Beyerdynamic DT 240 Pro

Studio-friendly headphones are usually pretty expensive. For $99, the Beyerdynamic DT 240 Pro are a refreshingly affordable circumaural (over-the-ear) pair for musicians, podcasters, filmmakers, and anyone else who wants to monitor with accuracy. A lightweight frame makes them useful on the go, and a detachable cable adds to the value. On top of this, the headphones deliver accurate bass depth and solid clarity in the highs. So for the first time in a while, we can add a new Editors’ Choice to the budget-friendly studio headphones realm.

are usually pretty expensive. For $99, the Beyerdynamic DT 240 Pro are a refreshingly affordable circumaural (over-the-ear) pair for musicians, podcasters, filmmakers, and anyone else who wants to monitor with accuracy. A lightweight frame makes them useful on the go, and a detachable cable adds to the value. On top of this, the headphones deliver accurate bass depth and solid clarity in the highs. So for the first time in a while, we can add a new Editors’ Choice to the budget-friendly studio headphones realm.

Pro audio headphones often skip stylish embellishments in favor of comfort and performance, but Beyerdynamic manages a spare, cool look with the matte black DT 240 Pro. The circumaural earcups, which are plastic without looking cheap, house dynamic drivers and do a solid job of tamping down ambient noise as well as leaking very little audio, making them ideal for tracking. Their outer panels are emblazoned with the DT 240 Pro name, while the Beyerdynamic logo appears on the plastic ends to the headband.

The earpads and headband are generously padded and covered in faux leather. They feel great and will continue to do so over long listening periods–a must for studio-oriented headphones. The included audio cable can be connected to either earpiece, and the earcups themselves can easily flip away from the ear as they often do on DJ headphones.

The headphones ship with one removable cable — a heavy-duty, half-coiled wire with no inline remote. We don’t view this as a negative, since if you’re recording with the DT 240 Pro, an inline remote will be of little use, and the price is low enough that we don’t expect a second cable option. The included cable is ideal for studio and recording applications–its partially coiled 49-inch design can extend up to roughly 10 feet. It terminates in a 3.5mm connection and ships with a quarter-inch adapter. The only other included accessory is a black drawstring protective bag.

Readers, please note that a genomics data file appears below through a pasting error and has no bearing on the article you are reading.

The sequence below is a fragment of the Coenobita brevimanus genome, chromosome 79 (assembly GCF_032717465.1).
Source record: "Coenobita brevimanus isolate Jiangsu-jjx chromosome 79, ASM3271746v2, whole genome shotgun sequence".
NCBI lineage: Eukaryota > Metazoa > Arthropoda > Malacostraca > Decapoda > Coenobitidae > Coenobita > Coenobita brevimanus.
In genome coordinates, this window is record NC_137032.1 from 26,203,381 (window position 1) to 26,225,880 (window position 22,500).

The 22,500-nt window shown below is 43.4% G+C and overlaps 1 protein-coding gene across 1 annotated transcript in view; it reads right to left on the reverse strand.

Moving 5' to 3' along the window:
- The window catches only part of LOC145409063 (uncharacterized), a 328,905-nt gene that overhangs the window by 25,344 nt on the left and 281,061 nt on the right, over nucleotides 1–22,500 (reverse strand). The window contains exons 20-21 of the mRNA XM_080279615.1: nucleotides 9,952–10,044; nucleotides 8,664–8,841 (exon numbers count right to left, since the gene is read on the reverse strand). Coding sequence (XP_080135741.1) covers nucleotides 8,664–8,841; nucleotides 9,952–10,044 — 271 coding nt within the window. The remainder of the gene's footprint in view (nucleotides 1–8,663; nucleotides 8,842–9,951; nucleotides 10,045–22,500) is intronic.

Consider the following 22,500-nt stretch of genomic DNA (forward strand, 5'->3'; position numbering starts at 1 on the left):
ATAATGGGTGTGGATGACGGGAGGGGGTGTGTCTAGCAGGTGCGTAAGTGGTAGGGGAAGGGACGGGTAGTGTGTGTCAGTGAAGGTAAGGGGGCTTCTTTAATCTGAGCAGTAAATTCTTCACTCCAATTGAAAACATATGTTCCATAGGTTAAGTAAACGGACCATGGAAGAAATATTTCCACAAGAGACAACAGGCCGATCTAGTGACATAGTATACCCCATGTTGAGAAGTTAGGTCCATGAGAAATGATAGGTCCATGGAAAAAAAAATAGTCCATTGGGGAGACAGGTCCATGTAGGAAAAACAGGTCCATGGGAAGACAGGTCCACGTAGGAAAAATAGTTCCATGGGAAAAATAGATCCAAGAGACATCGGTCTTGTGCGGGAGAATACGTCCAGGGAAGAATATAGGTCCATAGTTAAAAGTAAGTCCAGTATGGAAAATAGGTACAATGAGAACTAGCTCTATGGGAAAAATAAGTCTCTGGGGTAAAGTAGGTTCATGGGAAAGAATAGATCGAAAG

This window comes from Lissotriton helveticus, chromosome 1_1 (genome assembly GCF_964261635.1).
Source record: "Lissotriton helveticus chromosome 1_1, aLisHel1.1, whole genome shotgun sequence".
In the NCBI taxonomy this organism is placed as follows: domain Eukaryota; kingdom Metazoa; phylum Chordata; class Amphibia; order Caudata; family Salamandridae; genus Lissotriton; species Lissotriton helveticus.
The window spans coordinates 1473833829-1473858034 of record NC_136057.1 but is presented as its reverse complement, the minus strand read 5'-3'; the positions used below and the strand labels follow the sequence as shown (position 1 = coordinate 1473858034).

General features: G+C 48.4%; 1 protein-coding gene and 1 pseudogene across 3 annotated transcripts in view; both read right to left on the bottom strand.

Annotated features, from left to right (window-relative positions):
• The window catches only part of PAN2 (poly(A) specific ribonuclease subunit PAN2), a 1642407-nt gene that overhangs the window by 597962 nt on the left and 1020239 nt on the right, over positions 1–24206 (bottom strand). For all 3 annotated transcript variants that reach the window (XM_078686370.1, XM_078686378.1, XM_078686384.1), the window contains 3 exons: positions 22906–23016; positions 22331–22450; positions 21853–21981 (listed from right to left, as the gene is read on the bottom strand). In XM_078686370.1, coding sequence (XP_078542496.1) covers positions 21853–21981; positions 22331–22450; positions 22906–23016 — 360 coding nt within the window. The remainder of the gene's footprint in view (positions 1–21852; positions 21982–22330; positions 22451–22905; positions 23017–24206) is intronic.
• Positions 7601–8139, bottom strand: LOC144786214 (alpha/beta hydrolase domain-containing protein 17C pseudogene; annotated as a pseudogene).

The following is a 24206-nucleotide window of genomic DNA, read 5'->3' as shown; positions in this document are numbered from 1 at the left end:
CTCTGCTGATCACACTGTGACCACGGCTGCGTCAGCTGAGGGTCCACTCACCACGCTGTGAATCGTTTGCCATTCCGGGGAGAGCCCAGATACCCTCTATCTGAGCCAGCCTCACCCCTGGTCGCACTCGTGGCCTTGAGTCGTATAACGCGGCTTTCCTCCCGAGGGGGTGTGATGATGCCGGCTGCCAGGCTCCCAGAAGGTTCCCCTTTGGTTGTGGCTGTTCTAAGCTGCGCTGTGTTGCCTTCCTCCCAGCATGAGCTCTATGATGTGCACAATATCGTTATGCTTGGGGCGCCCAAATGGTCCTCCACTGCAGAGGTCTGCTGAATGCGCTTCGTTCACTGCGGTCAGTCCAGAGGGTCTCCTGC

a heavy-duty, half-coiled wire with no inline remote. We don’t view this as a negative, since if you’re recording with the DT 240 Pro, an inline remote will be of little use, and the price is low enough that we don’t expect a second cable option.

The included cable is ideal for studio and recording applications–its partially coiled 49-inch design can extend up to roughly 10 feet. It terminates in a 3.5mm connection and ships with a quarter-inch adapter. The only other included accessory is a black drawstring protective bag.

We tested the DT 240 Pro using an Apogee Symphony I/O as our sound source, as well as an iPhone 6s. With both sound sources, the headphones deliver a solid audio experience. On tracks with intense sub-bass content, like The Knife’s “Silent Shout,” you get plenty of thumping bass response, but it’s nothing compared with headphones that deliberately boost bass dramatically. The bass response here is accurate–this track happens to pump out the sub-bass quite a bit, and the headphone’s drivers reflect that, but it never sounds over the top, nor does the balance with the highs fall apart. Also, at top, unwise listening levels, the drivers don’t distort, which isn’t always the case with $100 headphones on this challenging track.

Bill Callahan’s “Drover,” a track with far less deep bass presence in the mix, gives us a better sense of the DT 240 Pro’s overall sound signature. The drums on this track sound full and round, but not boosted beyond their natural levels. Callahan’s baritone vocals get an ideal blend of low-mid richness and high-mid treble edge, and the guitar strums and higher register percussive hits also benefit from a strong high-mid and high frequency presence in the DT 240 Pro’s delivery. This is a balanced, accurate sound signature–it can reproduce deep lows when they’re in the mix, but it doesn’t invent them.